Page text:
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The Expectations of Stakeholders in Eastern Africa’s Oil and Gas

About the Project

Our project is titled Energy Development in New Producing Countries and seeks to understand how natural resource development can achieve inclusive economic growth through the localization of economic activities. We are engaged in a multiyear, multi-disciplinary study with three objectives:

  • Assess the direct fiscal impact and trade-offs of policy choices.
  • Understand how industry can be localized to create economic growth.
  • Estimate spillovers and welfare impacts to society.

Our initial focus is on four countries – Kenya, Mozambique, Tanzania and Uganda – that expect to develop significant oil and gas reserves in the next 5-7 years. Through natural resource development, these countries hope to achieve middle-income economic status by 2030-2040.

Key Points

Local content is a political imperative in Eastern Africa, and how it is implemented has implications for the economics of oil and gas projects and could also affect expected government revenues. Policymakers need to weigh the trade-off between encouraging local content against endangering the viability of a project by loading it with ill-equipped, untrained or costly local options. Highlights from a KAPSARC workshop on this issue include:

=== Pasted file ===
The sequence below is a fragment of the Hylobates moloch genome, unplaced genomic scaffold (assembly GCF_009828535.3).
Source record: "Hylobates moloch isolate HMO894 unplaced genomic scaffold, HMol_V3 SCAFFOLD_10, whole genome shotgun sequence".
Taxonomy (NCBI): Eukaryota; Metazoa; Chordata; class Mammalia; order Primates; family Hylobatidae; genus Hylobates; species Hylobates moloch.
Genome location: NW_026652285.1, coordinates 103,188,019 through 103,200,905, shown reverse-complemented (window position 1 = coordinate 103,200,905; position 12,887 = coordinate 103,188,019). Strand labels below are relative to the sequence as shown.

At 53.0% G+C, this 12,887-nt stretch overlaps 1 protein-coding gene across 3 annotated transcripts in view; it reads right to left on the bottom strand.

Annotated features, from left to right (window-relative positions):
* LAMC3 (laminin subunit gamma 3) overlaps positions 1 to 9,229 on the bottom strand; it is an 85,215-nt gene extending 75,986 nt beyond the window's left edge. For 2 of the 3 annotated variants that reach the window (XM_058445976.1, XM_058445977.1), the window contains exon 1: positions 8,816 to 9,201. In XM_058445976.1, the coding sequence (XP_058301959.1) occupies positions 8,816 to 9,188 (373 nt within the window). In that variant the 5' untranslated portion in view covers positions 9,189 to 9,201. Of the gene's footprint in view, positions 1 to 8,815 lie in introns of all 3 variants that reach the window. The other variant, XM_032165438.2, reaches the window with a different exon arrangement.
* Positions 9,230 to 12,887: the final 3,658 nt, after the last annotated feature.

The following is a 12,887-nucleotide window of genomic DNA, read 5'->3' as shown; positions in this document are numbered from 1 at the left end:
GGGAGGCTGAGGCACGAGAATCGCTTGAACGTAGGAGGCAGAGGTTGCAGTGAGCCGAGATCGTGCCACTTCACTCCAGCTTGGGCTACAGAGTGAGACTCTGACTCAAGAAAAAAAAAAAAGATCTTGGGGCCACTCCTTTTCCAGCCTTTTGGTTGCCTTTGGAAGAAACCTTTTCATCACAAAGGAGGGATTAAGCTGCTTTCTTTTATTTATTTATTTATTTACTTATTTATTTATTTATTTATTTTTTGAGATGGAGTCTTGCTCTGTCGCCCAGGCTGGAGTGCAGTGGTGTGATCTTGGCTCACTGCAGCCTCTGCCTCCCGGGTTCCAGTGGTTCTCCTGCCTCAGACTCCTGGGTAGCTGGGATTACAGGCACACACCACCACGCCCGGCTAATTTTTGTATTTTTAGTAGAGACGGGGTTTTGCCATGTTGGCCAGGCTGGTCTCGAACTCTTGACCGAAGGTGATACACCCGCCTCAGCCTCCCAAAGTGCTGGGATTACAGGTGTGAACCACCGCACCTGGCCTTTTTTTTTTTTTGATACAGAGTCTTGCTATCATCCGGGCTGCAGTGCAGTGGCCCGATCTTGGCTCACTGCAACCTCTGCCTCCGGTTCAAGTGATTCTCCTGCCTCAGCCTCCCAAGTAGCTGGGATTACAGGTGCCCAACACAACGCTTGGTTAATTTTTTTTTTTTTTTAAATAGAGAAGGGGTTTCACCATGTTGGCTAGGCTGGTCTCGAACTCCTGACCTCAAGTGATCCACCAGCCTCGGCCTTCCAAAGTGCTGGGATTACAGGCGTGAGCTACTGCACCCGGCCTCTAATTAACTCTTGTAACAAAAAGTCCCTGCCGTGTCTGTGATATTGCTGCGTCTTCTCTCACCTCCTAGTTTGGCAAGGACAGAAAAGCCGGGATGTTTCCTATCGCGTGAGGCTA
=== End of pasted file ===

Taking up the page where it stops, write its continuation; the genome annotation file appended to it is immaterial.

• Stakeholder expectations about local content should be tempered by an understanding of the size of the reserves and the development plans under consideration.
  • For most new-producing countries, the opportunity to create meaningful local content is front-loaded in the value chain; primarily in the upstream activities. This is a significant point in Eastern Africa because the time needed for workforce and SME development will exceed the CAPEX phase of many upstream projects. Consequently, the promise of midstream and downstream local content would have missed the opportunity.
  • Getting the expectations of stakeholders “right” will help maintain the social license to operate. One of the simplest ways to do this is to begin discussions, in real terms, on what an individual or family can expect in gains in welfare from the windfall revenues that will go to the government.

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